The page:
2016-2017 Women’s NCAA Power Rankings – Final Edition

Women’s NCAA conference championships have wrapped up, meaning it’s time for our last Power Rankings of the season. Stanford is still the runaway #1 team in the land, but the rest of the top 20 has shuffled up pretty considerably as more teams start to show their cards in the hunt for NCAA invites.

Just like previous years, SwimSwam’s Power Rankings are somewhere between the CSCAA-style dual meet rankings and a pure prediction of NCAA finish order.  SwimSwam’s rankings take into account how a team looks at the moment, while keeping the end of the season in mind through things like a team’s previous trajectory and NCAA scoring potential.  These rankings are by nature subjective, and a jumping-off point for discussion.  If you disagree with any team’s ranking, feel free to make your case in a respectful way in our comments section.

#20: Auburn Tigers (PREVIOUS RANK: N/A)

They’re not the deepest crew nationally, but Auburn does have both sprint free relays in NCAA scoring position. That includes the #7 200 free relay nationwide. Ashley Neidigh is looking more and more like a force in the distance races.

#19: Kentucky Wildcats (PREVIOUS RANK: #14)

After a third-place showing at SECs, Kentucky still looks very strong in the 200 backstroke where they’ve got three in scoring position, including defending NCAA champ Danielle Galyer.

#18: Missouri Tigers (PREVIOUS RANK: 12)

Hannah Stevens remains a huge backstroking threat nationally, but Mizzou has its work cut out for it to get its relays into scoring range nationally. Did the Tigers swim through SECs and save their best stuff for NCAAs? If so, expect a solid jump from this spot.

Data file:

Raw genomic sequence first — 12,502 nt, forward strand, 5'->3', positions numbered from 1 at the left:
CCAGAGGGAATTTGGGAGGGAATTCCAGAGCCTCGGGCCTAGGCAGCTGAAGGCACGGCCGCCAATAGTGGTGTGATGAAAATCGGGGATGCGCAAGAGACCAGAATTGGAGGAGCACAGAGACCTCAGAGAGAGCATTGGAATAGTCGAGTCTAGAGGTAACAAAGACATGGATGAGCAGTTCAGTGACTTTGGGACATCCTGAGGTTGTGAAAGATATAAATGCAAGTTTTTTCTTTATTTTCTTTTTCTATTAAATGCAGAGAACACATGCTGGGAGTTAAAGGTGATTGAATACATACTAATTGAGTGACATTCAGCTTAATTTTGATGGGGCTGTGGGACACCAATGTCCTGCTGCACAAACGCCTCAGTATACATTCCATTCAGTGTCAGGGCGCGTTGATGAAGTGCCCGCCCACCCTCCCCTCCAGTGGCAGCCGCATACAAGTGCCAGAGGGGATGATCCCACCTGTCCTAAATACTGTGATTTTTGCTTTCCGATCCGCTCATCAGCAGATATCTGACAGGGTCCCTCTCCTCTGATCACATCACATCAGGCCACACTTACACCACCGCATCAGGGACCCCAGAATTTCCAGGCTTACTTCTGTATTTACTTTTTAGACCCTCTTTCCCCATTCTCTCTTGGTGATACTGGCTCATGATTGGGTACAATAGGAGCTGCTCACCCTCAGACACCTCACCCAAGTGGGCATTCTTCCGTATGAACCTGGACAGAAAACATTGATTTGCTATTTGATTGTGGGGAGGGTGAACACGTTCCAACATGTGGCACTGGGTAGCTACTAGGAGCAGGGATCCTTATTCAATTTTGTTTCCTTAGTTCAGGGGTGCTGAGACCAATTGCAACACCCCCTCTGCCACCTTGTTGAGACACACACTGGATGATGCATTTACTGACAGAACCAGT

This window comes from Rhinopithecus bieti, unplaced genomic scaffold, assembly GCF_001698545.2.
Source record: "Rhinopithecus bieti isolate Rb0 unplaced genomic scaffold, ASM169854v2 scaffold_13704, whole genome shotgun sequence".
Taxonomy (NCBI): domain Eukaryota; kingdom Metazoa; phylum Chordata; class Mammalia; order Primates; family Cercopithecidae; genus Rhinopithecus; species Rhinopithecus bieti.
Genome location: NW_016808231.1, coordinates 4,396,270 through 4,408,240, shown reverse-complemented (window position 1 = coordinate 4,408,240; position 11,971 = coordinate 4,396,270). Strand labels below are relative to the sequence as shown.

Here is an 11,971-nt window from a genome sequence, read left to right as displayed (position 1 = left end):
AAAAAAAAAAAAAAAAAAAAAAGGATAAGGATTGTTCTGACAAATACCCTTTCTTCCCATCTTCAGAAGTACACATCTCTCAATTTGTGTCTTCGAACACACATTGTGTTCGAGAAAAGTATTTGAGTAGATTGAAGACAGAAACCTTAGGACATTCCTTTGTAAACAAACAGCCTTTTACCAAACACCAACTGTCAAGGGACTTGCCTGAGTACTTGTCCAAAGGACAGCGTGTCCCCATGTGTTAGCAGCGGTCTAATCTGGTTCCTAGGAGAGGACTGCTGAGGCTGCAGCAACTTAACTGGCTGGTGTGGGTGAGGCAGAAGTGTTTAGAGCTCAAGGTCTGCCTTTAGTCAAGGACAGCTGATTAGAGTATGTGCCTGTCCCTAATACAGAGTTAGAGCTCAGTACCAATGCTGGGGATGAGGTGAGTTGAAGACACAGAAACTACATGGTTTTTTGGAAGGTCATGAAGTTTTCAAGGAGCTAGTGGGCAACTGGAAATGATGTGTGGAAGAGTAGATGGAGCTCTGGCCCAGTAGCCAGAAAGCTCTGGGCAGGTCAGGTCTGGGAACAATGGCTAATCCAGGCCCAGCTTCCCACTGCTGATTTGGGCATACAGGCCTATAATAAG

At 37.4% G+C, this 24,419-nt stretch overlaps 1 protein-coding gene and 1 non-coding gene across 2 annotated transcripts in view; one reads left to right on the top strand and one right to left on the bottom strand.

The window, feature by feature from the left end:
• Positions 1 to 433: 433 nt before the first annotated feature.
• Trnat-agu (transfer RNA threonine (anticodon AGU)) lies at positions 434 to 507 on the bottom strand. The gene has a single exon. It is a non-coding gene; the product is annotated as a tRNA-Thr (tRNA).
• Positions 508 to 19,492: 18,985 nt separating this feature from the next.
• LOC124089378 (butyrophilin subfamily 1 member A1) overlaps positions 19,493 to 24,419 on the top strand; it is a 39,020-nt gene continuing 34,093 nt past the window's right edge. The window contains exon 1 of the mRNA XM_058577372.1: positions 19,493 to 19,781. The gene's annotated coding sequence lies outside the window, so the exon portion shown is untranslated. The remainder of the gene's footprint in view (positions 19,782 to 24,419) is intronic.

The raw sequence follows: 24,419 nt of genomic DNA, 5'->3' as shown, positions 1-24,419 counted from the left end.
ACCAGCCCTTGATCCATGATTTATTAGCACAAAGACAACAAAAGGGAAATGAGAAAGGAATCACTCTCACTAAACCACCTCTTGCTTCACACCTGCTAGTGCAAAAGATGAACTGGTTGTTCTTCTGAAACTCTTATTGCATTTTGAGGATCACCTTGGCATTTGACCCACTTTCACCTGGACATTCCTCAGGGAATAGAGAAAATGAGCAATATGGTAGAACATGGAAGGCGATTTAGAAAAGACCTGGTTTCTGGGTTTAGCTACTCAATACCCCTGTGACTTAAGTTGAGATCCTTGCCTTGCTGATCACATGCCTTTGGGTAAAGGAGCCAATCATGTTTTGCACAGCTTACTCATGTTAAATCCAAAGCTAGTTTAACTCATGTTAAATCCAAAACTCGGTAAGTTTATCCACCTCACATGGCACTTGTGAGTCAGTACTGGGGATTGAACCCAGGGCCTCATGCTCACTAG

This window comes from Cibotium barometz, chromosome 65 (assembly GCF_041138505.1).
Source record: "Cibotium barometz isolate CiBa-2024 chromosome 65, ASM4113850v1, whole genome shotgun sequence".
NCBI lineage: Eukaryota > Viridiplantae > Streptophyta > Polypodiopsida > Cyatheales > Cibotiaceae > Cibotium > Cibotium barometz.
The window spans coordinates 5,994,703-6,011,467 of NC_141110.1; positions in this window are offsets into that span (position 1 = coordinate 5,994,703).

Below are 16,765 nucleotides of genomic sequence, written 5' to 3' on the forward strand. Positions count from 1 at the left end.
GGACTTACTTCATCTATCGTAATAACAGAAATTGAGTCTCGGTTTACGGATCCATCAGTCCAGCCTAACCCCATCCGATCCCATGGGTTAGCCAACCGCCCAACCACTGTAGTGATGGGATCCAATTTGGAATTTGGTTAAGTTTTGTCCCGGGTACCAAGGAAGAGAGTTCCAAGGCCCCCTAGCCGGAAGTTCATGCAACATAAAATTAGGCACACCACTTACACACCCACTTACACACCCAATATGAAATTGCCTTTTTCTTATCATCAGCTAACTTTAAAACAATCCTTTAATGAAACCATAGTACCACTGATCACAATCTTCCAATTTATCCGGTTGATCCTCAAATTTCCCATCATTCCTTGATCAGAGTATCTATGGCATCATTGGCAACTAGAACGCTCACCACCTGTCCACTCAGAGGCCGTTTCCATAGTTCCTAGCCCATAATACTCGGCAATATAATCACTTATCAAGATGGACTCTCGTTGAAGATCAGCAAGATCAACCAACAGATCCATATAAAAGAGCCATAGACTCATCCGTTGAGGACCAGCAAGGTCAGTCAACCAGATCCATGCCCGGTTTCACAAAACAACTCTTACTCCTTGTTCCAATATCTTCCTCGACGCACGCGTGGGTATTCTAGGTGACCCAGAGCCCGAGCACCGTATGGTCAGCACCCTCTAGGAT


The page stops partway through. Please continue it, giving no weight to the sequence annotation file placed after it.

#17: UNC Tar Heels (PREVIOUS RANK: #19)

The Tar Heels came alive at a hotly-contested ACC meet and boast the nation’s fifth-fastest 200 free relay. Hellen Moffitt was one of the best individual scorers in one of the deepest years the ACC has ever seen.


This team will fly as high as Zhesi Li and Lindsey Clary take it. That’s both the good news and the bad news as that duo is consistently overperforming, but the relays will struggle to eke out points.

#15: Tennessee Volunteers (PREVIOUS RANK: #17)

Meghan Small is looking more and more like the #1-ranked prospect she was out of high school. She sits 4th nationwide in the 200 IM and Tennessee will have shots at A finals in a couple of relays.

#14: Minnesota Golden Gophers (PREVIOUS RANK: #15)

The medley relays were stellar at a tight Big Ten meet, and Kierra Smith picked right up where she left off in short course yards. Getting Brooke Zeiger back healthy will be key for this team challenging the top 10-15.

#13: Wisconsin Badgers (PREVIOUS RANK: #20)

The sprint free relays both check in inside the top 8 of the NCAA ranks, but its distance duo Cierra Runge and Danielle Valley doing the heaviest lifting.

#12: Arizona Wildcats (PREVIOUS RANK: #5)

They’ve fallen some after a stellar midseason rest meet, but Arizona still boasts the 3rd-fastest medley relay in the NCAA. They’ll need some of their young talent to push for individual points to place this high, but it appears the Wildcats didn’t take much out of the bank for Pac-12s and could be on the cusp of a big withdrawal next month.

#11: Indiana Hoosiers (PREVIOUS RANK: #13)

Lilly King is doing historic things in the breaststrokes and singlehandedly carrying IU’s relays into NCAA scoring contention. But the rest of the team needs to step up in a big way at NCAAs. Watch flyer Gia Dalesandrowho also had a great conference meet.

#10: Michigan Wolverines (PREVIOUS RANK: #9)

The newly-crowned Big Ten champs are wicked in the distance races, with three in NCAA scoring range in the 500 (G Ryan, Rose Bi and Becca Postoll). And watch the 800 free relay, which is among the nation’s best.

#9: Louisville Cardinals (PREVIOUS RANK: #11)